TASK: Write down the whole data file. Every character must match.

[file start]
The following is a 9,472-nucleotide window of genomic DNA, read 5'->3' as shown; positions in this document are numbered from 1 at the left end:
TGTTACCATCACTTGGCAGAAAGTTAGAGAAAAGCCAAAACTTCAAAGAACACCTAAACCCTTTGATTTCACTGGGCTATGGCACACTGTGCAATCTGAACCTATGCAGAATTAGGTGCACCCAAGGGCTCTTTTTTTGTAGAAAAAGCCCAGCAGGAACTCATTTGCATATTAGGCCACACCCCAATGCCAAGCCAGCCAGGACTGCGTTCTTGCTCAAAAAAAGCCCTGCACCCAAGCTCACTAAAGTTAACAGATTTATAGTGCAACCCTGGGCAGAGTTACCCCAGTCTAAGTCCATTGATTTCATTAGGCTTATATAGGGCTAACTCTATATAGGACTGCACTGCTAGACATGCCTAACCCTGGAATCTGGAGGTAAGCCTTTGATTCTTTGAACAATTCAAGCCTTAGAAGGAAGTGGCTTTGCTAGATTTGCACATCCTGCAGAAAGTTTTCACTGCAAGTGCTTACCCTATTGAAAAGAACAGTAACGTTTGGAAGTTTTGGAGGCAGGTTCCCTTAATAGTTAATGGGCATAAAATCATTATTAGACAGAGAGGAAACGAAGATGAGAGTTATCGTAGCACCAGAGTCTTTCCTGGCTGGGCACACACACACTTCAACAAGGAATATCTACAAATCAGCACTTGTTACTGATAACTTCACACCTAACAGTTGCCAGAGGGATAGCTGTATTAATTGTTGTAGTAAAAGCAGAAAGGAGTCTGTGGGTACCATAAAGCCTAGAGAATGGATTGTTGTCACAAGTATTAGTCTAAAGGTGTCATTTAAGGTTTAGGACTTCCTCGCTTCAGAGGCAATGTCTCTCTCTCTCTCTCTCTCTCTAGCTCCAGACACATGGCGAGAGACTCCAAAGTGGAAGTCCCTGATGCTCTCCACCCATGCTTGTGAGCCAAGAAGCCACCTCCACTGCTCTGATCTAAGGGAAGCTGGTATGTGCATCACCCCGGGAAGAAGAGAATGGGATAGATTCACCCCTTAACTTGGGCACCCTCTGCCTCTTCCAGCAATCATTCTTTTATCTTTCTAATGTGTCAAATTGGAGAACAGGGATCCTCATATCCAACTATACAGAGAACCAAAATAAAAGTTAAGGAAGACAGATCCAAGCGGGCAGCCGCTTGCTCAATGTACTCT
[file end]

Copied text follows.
The following is a 9,472-nucleotide window of genomic DNA, read 5'->3' as shown; positions in this document are numbered from 1 at the left end:
TGTTACCATCACTTGGCAGAAAGTTAGAGAAAAGCCAAAACTTCAAAGAACACCTAAACCCTTTGATTTCACTGGGCTATGGCACACTGTGCAATCTGAACCTATGCAGAATTAGGTGCACCCAAGGGCTCTTTTTTTGTAGAAAAAGCCCAGCAGGAACTCATTTGCATATTAGGCCACACCCCAATGCCAAGCCAGCCAGGACTGCGTTCTTGCTCAAAAAAAGCCCTGCACCCAAGCTCACTAAAGTTAACAGATTTATAGTGCAACCCTGGGCAGAGTTACCCCAGTCTAAGTCCATTGATTTCATTAGGCTTATATAGGGCTAACTCTATATAGGACTGCACTGCTAGACATGCCTAACCCTGGAATCTGGAGGTAAGCCTTTGATTCTTTGAACAATTCAAGCCTTAGAAGGAAGTGGCTTTGCTAGATTTGCACATCCTGCAGAAAGTTTTCACTGCAAGTGCTTACCCTATTGAAAAGAACAGTAACGTTTGGAAGTTTTGGAGGCAGGTTCCCTTAATAGTTAATGGGCATAAAATCATTATTAGACAGAGAGGAAACGAAGATGAGAGTTATCGTAGCACCAGAGTCTTTCCTGGCTGGGCACACACACACTTCAACAAGGAATATCTACAAATCAGCACTTGTTACTGATAACTTCACACCTAACAGTTGCCAGAGGGATAGCTGTATTAATTGTTGTAGTAAAAGCAGAAAGGAGTCTGTGGGTACCATAAAGCCTAGAGAATGGATTGTTGTCACAAGTATTAGTCTAAAGGTGTCATTTAAGGTTTAGGACTTCCTCGCTTCAGAGGCAATGTCTCTCTCTCTCTCTCTCTCTCTAGCTCCAGACACATGGCGAGAGACTCCAAAGTGGAAGTCCCTGATGCTCTCCACCCATGCTTGTGAGCCAAGAAGCCACCTCCACTGCTCTGATCTAAGGGAAGCTGGTATGTGCATCACCCCGGGAAGAAGAGAATGGGATAGATTCACCCCTTAACTTGGGCACCCTCTGCCTCTTCCAGCAATCATTCTTTTATCTTTCTAATGTGTCAAATTGGAGAACAGGGATCCTCATATCCAACTATACAGAGAACCAAAATAAAAGTTAAGGAAGACAGATCCAAGCGGGCAGCCGCTTGCTCAATGTACTCT